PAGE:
How do collisions with tungsten atoms in the filament of a flashlight convert the current’s electrostatic and kinetic energies into thermal energy?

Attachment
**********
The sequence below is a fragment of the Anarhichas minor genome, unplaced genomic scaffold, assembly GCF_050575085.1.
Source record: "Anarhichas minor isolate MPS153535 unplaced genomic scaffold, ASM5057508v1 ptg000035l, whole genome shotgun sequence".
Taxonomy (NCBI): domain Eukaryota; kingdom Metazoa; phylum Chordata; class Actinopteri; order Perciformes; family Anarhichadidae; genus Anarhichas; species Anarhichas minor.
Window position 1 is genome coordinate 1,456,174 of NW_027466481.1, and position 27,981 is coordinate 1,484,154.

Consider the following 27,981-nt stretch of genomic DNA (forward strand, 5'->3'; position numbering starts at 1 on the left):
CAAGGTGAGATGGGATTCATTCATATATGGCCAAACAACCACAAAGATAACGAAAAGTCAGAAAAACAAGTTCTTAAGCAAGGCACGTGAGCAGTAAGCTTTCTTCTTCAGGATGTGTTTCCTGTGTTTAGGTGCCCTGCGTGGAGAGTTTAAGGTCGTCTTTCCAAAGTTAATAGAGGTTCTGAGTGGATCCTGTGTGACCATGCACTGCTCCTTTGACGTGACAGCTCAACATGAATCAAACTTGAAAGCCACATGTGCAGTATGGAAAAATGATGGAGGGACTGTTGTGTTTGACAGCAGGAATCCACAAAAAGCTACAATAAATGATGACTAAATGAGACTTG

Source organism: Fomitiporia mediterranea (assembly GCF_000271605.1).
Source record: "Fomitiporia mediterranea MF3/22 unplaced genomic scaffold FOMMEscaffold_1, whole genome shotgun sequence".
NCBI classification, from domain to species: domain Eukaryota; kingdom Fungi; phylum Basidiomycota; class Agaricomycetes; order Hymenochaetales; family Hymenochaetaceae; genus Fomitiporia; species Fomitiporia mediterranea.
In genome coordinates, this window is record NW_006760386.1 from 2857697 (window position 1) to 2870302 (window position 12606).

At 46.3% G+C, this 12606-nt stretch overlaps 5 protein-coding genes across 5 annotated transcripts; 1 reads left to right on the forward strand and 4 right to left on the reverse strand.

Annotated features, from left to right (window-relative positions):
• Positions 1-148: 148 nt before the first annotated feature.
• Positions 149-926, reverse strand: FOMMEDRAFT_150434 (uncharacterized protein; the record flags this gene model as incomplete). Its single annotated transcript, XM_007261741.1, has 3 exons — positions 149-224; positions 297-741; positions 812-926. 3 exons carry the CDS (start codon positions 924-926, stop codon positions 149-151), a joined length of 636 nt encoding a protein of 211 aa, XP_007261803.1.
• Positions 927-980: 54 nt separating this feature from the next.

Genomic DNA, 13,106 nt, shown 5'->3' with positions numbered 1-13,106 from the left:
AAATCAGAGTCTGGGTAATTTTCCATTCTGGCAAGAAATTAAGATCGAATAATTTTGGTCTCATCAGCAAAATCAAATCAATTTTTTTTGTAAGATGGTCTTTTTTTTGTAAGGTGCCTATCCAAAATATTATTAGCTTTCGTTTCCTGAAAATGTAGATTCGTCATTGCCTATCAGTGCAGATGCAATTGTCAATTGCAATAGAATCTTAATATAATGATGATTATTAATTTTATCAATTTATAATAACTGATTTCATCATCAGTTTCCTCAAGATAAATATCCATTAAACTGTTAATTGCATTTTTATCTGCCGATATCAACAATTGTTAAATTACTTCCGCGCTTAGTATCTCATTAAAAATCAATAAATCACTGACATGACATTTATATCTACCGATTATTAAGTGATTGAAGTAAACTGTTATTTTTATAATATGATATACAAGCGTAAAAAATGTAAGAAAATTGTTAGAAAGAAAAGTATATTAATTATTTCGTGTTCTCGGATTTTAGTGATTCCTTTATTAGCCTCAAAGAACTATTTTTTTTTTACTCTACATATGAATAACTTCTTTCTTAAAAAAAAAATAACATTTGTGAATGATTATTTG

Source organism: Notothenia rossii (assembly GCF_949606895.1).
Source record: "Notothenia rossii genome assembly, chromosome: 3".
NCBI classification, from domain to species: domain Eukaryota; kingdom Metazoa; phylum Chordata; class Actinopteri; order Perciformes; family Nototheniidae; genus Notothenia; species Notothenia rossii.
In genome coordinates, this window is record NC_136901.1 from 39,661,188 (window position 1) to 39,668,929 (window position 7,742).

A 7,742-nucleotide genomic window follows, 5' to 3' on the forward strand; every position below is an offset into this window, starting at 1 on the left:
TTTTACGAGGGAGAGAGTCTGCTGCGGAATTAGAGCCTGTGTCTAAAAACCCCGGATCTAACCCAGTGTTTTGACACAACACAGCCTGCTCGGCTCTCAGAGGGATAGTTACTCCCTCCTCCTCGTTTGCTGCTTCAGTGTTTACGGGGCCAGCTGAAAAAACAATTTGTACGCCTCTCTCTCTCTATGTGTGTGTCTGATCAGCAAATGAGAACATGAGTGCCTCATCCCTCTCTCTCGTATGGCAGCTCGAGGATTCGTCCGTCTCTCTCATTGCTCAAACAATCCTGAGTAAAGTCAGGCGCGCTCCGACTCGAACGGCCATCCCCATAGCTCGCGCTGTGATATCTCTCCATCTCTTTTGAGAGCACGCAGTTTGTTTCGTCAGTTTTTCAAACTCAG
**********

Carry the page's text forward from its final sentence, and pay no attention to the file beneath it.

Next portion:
When the electrons moving through the tungsten filament collide with the tungsten atoms, they do work on those tungsten atoms. Although the atoms are very massive and the electrons bounce off of them like Ping-Pong balls from bowling balls, the atoms do jiggle about after being struck. Bombarded by a steady stream of electrons, the atoms in the tungsten begin to vibrate harder and harder and soon become white hot. The electrons leave the tungsten filament with relatively little energy left-they use almost all of their kinetic and electrostatic potential energies to get through this gauntlet of tungsten atoms.